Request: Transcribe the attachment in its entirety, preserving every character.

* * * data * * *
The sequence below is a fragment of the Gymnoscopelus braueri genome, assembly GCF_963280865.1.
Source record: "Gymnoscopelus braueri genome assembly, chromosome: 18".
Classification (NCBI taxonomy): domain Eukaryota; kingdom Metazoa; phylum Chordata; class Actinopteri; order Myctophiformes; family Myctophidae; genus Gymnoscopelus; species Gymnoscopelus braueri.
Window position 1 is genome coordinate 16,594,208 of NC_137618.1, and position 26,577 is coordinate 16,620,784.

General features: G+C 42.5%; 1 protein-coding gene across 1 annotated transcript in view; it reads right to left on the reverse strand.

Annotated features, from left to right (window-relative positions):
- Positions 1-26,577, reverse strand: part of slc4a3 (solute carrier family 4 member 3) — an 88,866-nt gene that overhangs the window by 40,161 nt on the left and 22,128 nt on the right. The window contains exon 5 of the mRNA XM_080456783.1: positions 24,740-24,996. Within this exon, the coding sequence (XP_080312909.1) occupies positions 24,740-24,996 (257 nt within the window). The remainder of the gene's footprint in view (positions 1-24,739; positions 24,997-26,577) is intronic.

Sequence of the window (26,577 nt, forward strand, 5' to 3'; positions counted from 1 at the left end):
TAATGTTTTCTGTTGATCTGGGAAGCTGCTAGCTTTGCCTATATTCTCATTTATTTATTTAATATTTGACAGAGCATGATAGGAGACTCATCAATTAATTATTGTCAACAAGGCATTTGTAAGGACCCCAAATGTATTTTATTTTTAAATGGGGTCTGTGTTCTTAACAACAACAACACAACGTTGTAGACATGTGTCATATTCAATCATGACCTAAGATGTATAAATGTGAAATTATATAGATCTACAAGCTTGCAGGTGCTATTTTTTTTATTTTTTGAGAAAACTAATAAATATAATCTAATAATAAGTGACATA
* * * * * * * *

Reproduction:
The sequence below is a fragment of the Gymnoscopelus braueri genome, assembly GCF_963280865.1.
Source record: "Gymnoscopelus braueri genome assembly, chromosome: 18".
Classification (NCBI taxonomy): domain Eukaryota; kingdom Metazoa; phylum Chordata; class Actinopteri; order Myctophiformes; family Myctophidae; genus Gymnoscopelus; species Gymnoscopelus braueri.
Window position 1 is genome coordinate 16,594,208 of NC_137618.1, and position 26,577 is coordinate 16,620,784.

General features: G+C 42.5%; 1 protein-coding gene across 1 annotated transcript in view; it reads right to left on the reverse strand.

Annotated features, from left to right (window-relative positions):
- Positions 1-26,577, reverse strand: part of slc4a3 (solute carrier family 4 member 3) — an 88,866-nt gene that overhangs the window by 40,161 nt on the left and 22,128 nt on the right. The window contains exon 5 of the mRNA XM_080456783.1: positions 24,740-24,996. Within this exon, the coding sequence (XP_080312909.1) occupies positions 24,740-24,996 (257 nt within the window). The remainder of the gene's footprint in view (positions 1-24,739; positions 24,997-26,577) is intronic.

Sequence of the window (26,577 nt, forward strand, 5' to 3'; positions counted from 1 at the left end):
TAATGTTTTCTGTTGATCTGGGAAGCTGCTAGCTTTGCCTATATTCTCATTTATTTATTTAATATTTGACAGAGCATGATAGGAGACTCATCAATTAATTATTGTCAACAAGGCATTTGTAAGGACCCCAAATGTATTTTATTTTTAAATGGGGTCTGTGTTCTTAACAACAACAACACAACGTTGTAGACATGTGTCATATTCAATCATGACCTAAGATGTATAAATGTGAAATTATATAGATCTACAAGCTTGCAGGTGCTATTTTTTTTATTTTTTGAGAAAACTAATAAATATAATCTAATAATAAGTGACATA